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Businessman Dependent on Workers

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Kirota
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Okay, I've ran into an argument from altruists lately that really irritates me. I know it is wrong, but am not sure how to say it.

The argument is that people need others in order to create things. That the businessman cannot grow his business without hiring workers. So the businessman is dependent on the workers. It says that in order for a person to create, they must be a slave of the collective in a way.

So if anyone could clear this up for me, thanks.

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The argument is that people need others in order to create things. That the businessman cannot grow his business without hiring workers. So the businessman is dependent on the workers. It says that in order for a person to create, they must be a slave of the collective in a way.

It is true that to create any piece of complicated modern technology, many people are needed to participate in the effort. This is not contrary to the claims of Objectivism. Rather, what is important is how such creative groups are organized. Are they formed by voluntary agreement, or by coercion? Cooperative groups formed by voluntary agreement (such as businesses) certainly work together, but that does not make each member of the group fundamentally dependent on the others. Because each person has judged for himself that participation in the group is valuable, and has been judged by others to be a value (everyone is contributing something), everyone is relying on their own independent judgment to guide their participation in the group. This is certainly not the same kind of dependence that characterizes one person living by forcibly taking the money of others.

Your friend's statement is true, in a way, but very misleadingly worded. The important aspect to focus on is the nature of a businessman's dependence on his workers. Is it coercive dependence, or dependence stemming from a voluntary organization? It is simply ludicrous to claim that the latter situation is one of "slavery." If this were the case, I would be a slave to the other players on my IM basketball team. After all, I need them to win games.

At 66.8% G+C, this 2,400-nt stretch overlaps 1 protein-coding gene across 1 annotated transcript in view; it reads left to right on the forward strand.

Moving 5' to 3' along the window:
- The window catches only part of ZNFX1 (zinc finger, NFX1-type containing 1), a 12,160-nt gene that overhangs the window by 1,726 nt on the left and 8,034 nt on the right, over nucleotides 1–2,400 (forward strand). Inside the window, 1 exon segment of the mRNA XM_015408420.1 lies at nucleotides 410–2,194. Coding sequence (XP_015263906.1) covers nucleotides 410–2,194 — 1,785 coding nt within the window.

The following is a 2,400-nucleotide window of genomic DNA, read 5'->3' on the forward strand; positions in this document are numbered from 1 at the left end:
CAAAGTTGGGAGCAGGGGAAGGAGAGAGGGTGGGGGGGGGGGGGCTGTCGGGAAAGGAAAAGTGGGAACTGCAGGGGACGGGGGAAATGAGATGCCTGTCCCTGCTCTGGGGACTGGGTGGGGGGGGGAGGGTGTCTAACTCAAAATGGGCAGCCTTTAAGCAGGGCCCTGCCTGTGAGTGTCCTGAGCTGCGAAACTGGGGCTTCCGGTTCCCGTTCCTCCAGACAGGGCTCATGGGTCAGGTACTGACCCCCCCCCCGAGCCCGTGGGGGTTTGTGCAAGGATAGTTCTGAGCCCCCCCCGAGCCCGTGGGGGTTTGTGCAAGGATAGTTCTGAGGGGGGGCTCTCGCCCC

Edited by Dante
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Ask them then how exactly a bunch of workers without (a) creative leader(s) can learn to assemble a car. Or a phone. Or a particle acclerator. This is the classic fallacy of the Labor Theory of Value.

Yes, labor is need to make products. Congratulations. You now understand one of the most fundamental facts of human existence. Now, ask how the ideas for these products came to be. Blankout. A human must first conceive of a tool before he can nicely ask people to help him make it. It is not a relationship of a slave to a cabal, or of an army of slaves to a Neitzchean superman, but of people, some with ideas, some with skills, and some with both, working together to make something.

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Technically you don't need others to create things, as it is certainly possible to live in self-sufficient isolation. But it is for these three facts (1) all men are not perfect clones, (2) all land area is not perfectly identical, and (3) there are some undertakings which require more than one person to accomplish, that the division of labor arises, as greater output, higher standard of living, and greater wealth is possible. The question is, as others have alluded, the nature of the cooperation involved, as it is immensely beneficial to associate and cooperate with other individuals, to trade and exchange and produce with them, rather than living in isolated self-sufficiency. It is in the rational self-interest of two individuals to cooperate and associate only on the basis of certain conditions (individual rights politically, the trader principle morally.) Any association of two or more individuals where each does not have recognized his right to life is slavery or expropriation.

Edited by 2046
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So basically I would have to be in agreement with them?

Here is my problem. These people justify the equalization of the profit. They say that because the businessman is dependent on workers, they deserve an equal profit as him. That the only reason the businessman has what he has, is because of them.

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Here is my problem. These people justify the equalization of the profit. They say that because the businessman is dependent on workers, they deserve an equal profit as him. That the only reason the businessman has what he has, is because of them.